How is the World Bank helping countries create more and better jobs? Do we need new strategies in the new world of work reshaped by new technologies and other global challenges? In this video interview with David Robalino, manager of the Jobs Group at the World Bank, we introduce two new partnerships for tackling the multi-pronged challenges of job creation in a comprehensive approach.
Jobs and Development
Technology and the internet are probably the first things that come to mind when you think about the future of work for young people; not agriculture or farming. This makes historic sense, as agriculture sheds labor when countries develop. And the traditional ways of producing food do not look particularly sexy. Yet, technology and the internet are also opening up opportunities for agriculture, and urbanization and changing diets are calling for new ways to process, market and consume our foods. So, can agriculture provide job opportunities for youth?
"Writing laws is easy, but governing is difficult," wrote Leo Tolstoy in War and Peace. We agree.
Our recently finished study highlights how differences in the enforcement of a strict labor code across Russia’s numerous administrative regions has affected hiring and firing decisions. More specifically, we examine how the varying capacity to enforce the labor code affected labor adjustment by firms in response to industry-wide surges and slumps.
We walked into the largish conference room in the Baghdati municipality building. This small town of about five thousand people is in western Georgia, in the Caucasus. It was freezing cold, and the recent snowfall had deposited a crisp, beautiful white sheet all around. Not too different from my thoughts at the time; a blank sheet, waiting to hear from a collection of small businesses.
The topic: if and how these businesses use the internet.
Janine Berg, guest blogger, is a Senior Economist at the International Labour Organization (ILO)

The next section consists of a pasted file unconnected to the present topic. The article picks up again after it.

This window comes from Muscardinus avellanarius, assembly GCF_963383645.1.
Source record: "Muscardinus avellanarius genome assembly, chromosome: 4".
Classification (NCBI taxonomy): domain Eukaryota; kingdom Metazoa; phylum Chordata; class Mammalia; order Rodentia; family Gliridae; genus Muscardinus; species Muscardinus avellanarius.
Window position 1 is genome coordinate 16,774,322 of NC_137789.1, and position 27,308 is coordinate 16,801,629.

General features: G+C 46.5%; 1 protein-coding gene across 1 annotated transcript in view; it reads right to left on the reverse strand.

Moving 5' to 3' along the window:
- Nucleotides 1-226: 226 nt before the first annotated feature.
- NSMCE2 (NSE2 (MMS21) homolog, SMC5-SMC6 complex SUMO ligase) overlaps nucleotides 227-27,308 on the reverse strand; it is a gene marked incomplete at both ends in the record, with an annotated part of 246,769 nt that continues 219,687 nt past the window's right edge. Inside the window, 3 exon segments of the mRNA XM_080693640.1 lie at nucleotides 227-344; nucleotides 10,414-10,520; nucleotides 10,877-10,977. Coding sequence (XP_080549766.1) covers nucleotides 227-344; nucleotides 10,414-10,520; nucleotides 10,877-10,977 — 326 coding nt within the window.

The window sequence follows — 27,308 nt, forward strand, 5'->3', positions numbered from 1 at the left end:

Efforts to extend social security to workers in non-standard employment and to build a social protection floor are critical for reducing poverty and part of the challenge of addressing informal employment.
On December 14th and 15th donor and borrower country representatives of the World Bank Group will meet in Yogyakarta, Indonesia to finalize details for the 18th replenishment of IDA. The final agreement on IDA18 is expected to usher in a new era for IDA, the Bank’s fund for the poorest, dramatically increasing the level of financing and the potential for impact on development for the world’s poorest countries.
Central to the discussions on IDA over the past year has been the issue of jobs – how to deliver more jobs to meet the demands of a growing youth population; how best to improve job quality, particularly for the vast majority of workers in IDA countries who struggle in subsistence-level self-employment and other forms of informal employment; and how to make jobs more inclusive to women, youth, and populations in remote and lagging regions.
Dubbed the ‘fourth industrial revolution’, technology disruption could be a key growth driver for economies over the coming years. But for women, advances in technology also pose a threat, as many of their jobs could be displaced. A perfect storm of technological trends, from mobile internet and cloud technology to ‘big data’ and the ‘internet of things’, means that, as new work trends evolve, existing gender inequalities could worsen further.
Zambia is currently under pressure to increase the pace of the economic transformation to create more productive jobs. Despite rapid economic growth from 2000-2013, the country is struggling to provide the kind of jobs needed to help spur sustainable growth and development. The landlocked country is also one of Africa’s youngest countries by median age, and youth (aged 15-24) who are a significant and increasing share of the working population, are finding it hard to get jobs.
There is much speculation about what share of jobs might be automated by increasingly smart machines. One estimate suggests that countries such as the U.S. would see almost half of today’s jobs disappearing, while another estimate suggests that this might be just about one in ten jobs. But less is known about who will lose their jobs due to these transitions. And more critically, what might happen to the bottom 40 percent of the population of emerging countries that have only recently been exposed to basic digital technologies? Will they gain from technological progress, or will they face the negative effects of both exclusion and of others—countries or the better off—pulling ahead?
After three and half years of work, we have finally completed our systematic review of youth employment programs. Many thanks to the co-authors who did the heavy lifting (Jose Manuel Romero, Jonathan Stöterau, Felix Weidenkaff and Marc Witte). The paper was presented at our recent Jobs and Development Conference. The team went over 40,000 papers to eventually find 103 that reported on credible impact evaluations of youth employment programs.